British Prime Minister Boris Johnson has said he hoped the European Union would “see sense” and agree a post-Brexit trade deal.
He said all the bloc needed to do was recognise Britain’s right to sovereignty.
Speaking in the House of Commons he said: “Every hope I have (is) that our friends and partners across the Channel will see sense and do a deal.
“And all that that takes is for them to understand that the UK has a natural right, like every other country, to want to be able to control its own laws and its own fishing grounds.”
Earlier, the President of the European Commission said there is a narrow path to a post-Brexit trade agreement.
Ursula von der Leyen told MEPs this morning: “I cannot tell you whether there will be a [Brexit] deal or not, but I can tell you there is a path to an agreement. The path may be very narrow but it is there.”
The commission president said there was a responsibility on both sides to keep negotiating and that despite agreement having been reached on most issues, “this is now a case of being so close and yet being so far away from each other”.
With less than three weeks to go before the transition period ends and EU law ceases to exist in the UK, negotiators are still working on the twin issues of the level playing field, or fair competition, and fisheries.
Ms von der Leyen said outstanding issues around governance, or how to settle disputes, had “largely been resolved.”
She said the “architecture” of a solution on the level playing field rested on the twin pillars of state subsidies and how both sides will approach the issue of labour, social and environmental standards.
She said both sides had made progress on state aid based on common principles, guarantees of domestic enforcement and the possibility to “autonomously” remedy the situation where needed.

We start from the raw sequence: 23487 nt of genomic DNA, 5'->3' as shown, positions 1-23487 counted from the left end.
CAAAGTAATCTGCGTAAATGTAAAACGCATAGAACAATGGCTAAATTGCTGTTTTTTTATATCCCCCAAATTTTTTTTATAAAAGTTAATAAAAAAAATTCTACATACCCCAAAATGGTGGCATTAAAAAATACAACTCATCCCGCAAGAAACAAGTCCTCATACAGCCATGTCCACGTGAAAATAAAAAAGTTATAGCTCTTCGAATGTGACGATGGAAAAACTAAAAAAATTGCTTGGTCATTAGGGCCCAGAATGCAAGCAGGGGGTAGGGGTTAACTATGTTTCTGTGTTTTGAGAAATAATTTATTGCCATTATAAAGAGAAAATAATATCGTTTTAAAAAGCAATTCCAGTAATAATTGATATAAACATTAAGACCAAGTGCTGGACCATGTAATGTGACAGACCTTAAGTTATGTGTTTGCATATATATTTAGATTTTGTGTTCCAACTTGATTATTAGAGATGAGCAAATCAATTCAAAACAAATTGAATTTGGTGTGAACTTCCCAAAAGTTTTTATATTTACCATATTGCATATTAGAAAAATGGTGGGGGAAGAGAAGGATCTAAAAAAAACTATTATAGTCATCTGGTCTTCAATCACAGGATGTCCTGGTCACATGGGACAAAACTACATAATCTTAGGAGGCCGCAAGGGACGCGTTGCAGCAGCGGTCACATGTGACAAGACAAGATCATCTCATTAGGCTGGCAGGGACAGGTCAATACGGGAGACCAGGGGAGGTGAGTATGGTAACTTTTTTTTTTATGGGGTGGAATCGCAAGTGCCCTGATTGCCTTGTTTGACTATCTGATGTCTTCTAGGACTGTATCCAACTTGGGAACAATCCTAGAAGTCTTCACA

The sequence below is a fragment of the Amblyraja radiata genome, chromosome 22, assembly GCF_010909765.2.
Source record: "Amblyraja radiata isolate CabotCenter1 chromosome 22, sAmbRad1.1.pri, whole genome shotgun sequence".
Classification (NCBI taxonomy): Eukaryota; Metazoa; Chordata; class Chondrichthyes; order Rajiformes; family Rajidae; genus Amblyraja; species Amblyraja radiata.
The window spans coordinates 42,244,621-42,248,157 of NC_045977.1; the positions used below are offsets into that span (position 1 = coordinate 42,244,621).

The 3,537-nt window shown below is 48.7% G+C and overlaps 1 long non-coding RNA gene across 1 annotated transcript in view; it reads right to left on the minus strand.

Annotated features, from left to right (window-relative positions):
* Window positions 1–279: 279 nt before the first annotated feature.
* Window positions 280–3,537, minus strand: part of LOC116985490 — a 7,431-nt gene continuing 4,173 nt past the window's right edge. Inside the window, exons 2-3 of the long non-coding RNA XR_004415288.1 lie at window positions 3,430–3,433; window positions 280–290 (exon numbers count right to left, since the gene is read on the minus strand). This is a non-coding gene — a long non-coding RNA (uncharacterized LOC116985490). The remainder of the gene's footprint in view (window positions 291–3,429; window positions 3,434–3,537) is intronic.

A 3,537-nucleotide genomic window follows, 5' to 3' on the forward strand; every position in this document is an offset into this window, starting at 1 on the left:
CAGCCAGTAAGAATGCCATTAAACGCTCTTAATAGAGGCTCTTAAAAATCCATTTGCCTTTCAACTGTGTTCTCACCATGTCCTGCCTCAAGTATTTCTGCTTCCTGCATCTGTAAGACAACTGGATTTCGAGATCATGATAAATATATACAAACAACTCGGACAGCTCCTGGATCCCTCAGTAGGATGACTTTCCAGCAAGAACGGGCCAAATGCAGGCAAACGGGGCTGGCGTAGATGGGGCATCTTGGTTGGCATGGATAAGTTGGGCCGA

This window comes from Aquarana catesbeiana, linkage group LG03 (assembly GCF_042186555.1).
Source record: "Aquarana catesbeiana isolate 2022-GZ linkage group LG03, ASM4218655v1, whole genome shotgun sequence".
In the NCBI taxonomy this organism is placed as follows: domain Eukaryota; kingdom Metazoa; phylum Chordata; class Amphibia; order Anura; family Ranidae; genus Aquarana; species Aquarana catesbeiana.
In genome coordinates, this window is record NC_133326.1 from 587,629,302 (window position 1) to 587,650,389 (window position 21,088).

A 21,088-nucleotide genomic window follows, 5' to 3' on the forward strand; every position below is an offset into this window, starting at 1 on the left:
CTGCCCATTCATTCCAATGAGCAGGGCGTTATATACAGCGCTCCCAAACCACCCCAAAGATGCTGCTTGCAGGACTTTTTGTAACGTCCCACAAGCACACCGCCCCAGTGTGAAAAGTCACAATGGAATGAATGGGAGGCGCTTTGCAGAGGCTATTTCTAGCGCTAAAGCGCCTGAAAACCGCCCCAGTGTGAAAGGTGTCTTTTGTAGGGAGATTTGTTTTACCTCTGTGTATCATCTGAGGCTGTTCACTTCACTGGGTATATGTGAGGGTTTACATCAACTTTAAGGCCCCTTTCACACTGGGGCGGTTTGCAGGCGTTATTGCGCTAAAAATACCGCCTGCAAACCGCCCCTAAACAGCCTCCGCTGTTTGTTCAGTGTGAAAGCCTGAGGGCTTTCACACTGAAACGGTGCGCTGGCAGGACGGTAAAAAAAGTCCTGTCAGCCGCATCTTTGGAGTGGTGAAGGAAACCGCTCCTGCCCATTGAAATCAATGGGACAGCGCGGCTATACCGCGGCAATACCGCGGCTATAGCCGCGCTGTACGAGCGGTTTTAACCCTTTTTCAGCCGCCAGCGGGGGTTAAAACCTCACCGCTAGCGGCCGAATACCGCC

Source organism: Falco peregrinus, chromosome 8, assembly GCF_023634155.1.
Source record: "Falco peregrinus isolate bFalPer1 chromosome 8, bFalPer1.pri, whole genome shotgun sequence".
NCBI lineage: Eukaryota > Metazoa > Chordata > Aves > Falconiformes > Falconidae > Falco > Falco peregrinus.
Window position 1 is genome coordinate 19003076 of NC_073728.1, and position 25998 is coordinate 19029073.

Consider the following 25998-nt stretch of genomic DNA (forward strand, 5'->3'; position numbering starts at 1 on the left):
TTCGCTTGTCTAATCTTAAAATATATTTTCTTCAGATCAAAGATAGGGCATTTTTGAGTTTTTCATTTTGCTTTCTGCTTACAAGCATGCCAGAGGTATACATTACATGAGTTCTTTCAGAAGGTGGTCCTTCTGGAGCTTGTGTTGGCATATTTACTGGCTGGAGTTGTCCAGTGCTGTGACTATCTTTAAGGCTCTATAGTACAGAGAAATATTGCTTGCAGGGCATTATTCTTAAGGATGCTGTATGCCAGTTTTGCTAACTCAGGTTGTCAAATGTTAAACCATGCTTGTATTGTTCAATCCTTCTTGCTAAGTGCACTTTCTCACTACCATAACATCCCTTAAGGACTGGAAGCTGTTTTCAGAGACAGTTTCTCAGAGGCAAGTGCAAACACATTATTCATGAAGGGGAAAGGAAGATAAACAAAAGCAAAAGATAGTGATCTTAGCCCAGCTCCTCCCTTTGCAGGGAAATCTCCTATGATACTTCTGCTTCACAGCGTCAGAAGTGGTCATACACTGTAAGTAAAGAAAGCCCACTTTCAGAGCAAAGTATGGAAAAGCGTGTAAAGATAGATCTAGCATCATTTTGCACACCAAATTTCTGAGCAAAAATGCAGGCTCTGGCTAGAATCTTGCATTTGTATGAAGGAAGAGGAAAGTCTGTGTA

This would involve both sides being able to take action through tariffs or other measures if there were distortions of trade.
She told the European Parliament: “We have agreed a strong mechanism of non-regression. That’s a big step forward, this is to ensure our common, high labour, social and environmental standards will not be undercut.”
Ms von der Leyen said fisheries remained “very difficult”.
“In all honesty it sometimes feels that we will not be able to resolve this question, but we must continue to try and find a solution, and it is the only responsible and right course of action.
“We do not question the UK’s sovereignty in its own waters, but we ask for predictability and stability for our fishermen and our fisherwomen.”
The commission president appealed to the European Parliament to show flexibility in the coming days, given the potential difficulties in ratifying a treaty on time.
“The next days are going to be decisive. I know I have said this before and I know deadlines have been missed time and again. The clock puts us all in a very difficult situation, not least this parliament and its right to exercise democratic scrutiny and ratification,” she said.
A UK source told Reuters progress had been made but the two sides remained very far apart on key areas.
Ms von der Leyen and European Council President Charles Michel were among those speaking at the European Parliament this morning. MEPs are discussing the results of the EU summit on 10-11 December.
The main topics on the agenda were the EU’s long-term budget, the recovery package, the Covid-19 vaccine, as well as the 2030 target to combat climate change.